F.E.A.R. Updated Hands-On - Multiplayer
We get our hands dirty in multiplayer with this over-the-top shooter.
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First-person shooters have gotten a lot better over time. While game developers used to be limited to making first-person-view corridor crawls where you blasted anything that moved, they can now make shooters that are better, stronger, and faster--they have the technology. Developers have also taken to adding new features and gameplay additions to help their games stand out, and from what we've seen, the upcoming shooter F.E.A.R. from developer Monolith and publisher VU Games won't have much trouble making a name for itself.
If you've followed F.E.A.R. since its first showing at E3 2004, you'll know that the single-player game is being modeled after an over-the-top action movie. You play as a rookie operative on an elite squad of counterterrorists who are investigating a multimillion-dollar compound that has been occupied by what appear to be terrorists. These terrorists have jammed all radio signals in the building and apparently tore a squad of Delta Force relief troops to shreds, literally. The single-player game will be unflinchingly violent, and it will also feature occult themes that wouldn't seem out of place in a modern Japanese horror flick, such as The Ring. As we discovered, the multiplayer mode may not have any ghosts or dogs (or ghost dogs, for that matter), but it will have at least as much visceral action and many more vicious gunfights.
At a glance, the game's multiplayer may not sound too deep, though as you'll find out when you play, there's much more to it than its basic features. At this point, the game will have six major modes of play, including deathmatch, team deathmatch, elimination (essentially a last-man-standing mode), and team elimination. That's right, no capture the flag, assault the control points, or anything else at this time. The game may not even need them. Instead, there will be two other modes in addition to the ones already described: slow-motion deathmatch and slow-motion team deathmatch.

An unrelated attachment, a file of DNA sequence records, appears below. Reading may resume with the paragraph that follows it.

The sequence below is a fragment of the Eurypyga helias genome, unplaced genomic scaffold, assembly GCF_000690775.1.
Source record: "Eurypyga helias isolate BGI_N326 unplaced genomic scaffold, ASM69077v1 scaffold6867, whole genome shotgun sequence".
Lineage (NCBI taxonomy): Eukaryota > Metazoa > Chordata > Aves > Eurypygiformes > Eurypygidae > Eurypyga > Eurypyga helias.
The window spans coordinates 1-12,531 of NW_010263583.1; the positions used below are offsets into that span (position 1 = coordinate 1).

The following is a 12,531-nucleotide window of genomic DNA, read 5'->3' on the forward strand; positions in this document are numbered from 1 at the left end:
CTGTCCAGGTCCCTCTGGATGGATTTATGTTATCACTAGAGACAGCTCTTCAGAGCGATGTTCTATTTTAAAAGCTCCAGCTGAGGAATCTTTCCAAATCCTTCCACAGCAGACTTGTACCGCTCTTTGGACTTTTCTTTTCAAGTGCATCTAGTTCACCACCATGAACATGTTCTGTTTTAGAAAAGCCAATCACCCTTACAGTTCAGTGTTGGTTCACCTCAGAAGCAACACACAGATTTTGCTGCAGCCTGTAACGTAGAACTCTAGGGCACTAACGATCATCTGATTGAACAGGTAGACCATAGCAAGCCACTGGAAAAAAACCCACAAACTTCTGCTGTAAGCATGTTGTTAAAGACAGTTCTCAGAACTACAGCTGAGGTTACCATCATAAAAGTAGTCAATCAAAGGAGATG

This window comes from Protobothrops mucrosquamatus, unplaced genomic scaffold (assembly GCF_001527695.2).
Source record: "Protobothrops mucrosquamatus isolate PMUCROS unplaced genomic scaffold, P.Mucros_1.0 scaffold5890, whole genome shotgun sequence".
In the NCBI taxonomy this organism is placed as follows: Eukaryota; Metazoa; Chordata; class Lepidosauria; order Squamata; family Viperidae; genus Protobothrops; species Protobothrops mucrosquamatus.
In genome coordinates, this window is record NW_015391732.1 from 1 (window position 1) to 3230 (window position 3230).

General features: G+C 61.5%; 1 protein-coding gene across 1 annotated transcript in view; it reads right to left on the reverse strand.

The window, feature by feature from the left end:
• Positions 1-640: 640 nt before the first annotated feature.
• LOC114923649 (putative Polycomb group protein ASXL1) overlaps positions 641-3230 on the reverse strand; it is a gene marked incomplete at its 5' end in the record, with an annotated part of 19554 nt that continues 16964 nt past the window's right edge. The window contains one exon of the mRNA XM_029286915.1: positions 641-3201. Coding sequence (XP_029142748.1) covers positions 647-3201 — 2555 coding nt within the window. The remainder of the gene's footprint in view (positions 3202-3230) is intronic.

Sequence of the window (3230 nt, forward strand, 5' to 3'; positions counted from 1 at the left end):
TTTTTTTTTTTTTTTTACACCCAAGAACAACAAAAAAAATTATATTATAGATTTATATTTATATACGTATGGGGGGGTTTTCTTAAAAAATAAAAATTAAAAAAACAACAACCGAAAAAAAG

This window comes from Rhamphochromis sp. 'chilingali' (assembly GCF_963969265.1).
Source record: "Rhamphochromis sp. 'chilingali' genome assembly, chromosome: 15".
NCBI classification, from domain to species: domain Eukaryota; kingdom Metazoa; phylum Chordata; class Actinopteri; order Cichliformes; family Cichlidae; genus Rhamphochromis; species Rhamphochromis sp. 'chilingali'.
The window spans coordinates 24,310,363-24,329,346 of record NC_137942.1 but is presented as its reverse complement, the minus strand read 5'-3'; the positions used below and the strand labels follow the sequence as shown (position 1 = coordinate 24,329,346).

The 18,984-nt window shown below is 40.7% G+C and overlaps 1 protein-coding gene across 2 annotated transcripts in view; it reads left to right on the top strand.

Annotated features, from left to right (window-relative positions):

In the single-player game, your character will have the ability to slow time (and your enemies) to get the jump on them. In multiplayer, this ability will actually be triggered by an item that is carried by one player (or one player on a team in team deathmatch). The slow-motion item runs on a limited meter that gradually fills up over time, and the item can't be used until the meter is completely full. However, when the fully-charged item is used, time slow down in the entire game--for everyone. In the early version of the game we played, the slow-motion ability slowed all enemies down to about 20 percent of their normal speed, while players using it were able to move and shoot at about 40 percent of their normal speed. These advantages and disadvantages apply to both teams in team deathmatch, which makes protecting the carrier of the slow-motion item a real priority (and a lot more interesting than straightforward deathmatching). The version we played had handy onscreen markers for friendlies and already sighted hostiles (tiny floating green and red flags that are superimposed on the world as you play), and it also used a slightly larger flag to indicate the slow-motion carrier (also green for a friendly, red for a hostile). And in order to reduce confusion, F.E.A.R.'s team-based multiplayer modes always make all friendlies on your team appear as Delta Force troops and all enemies appear as terrorists, regardless of which team you play with or whether or not you switch teams.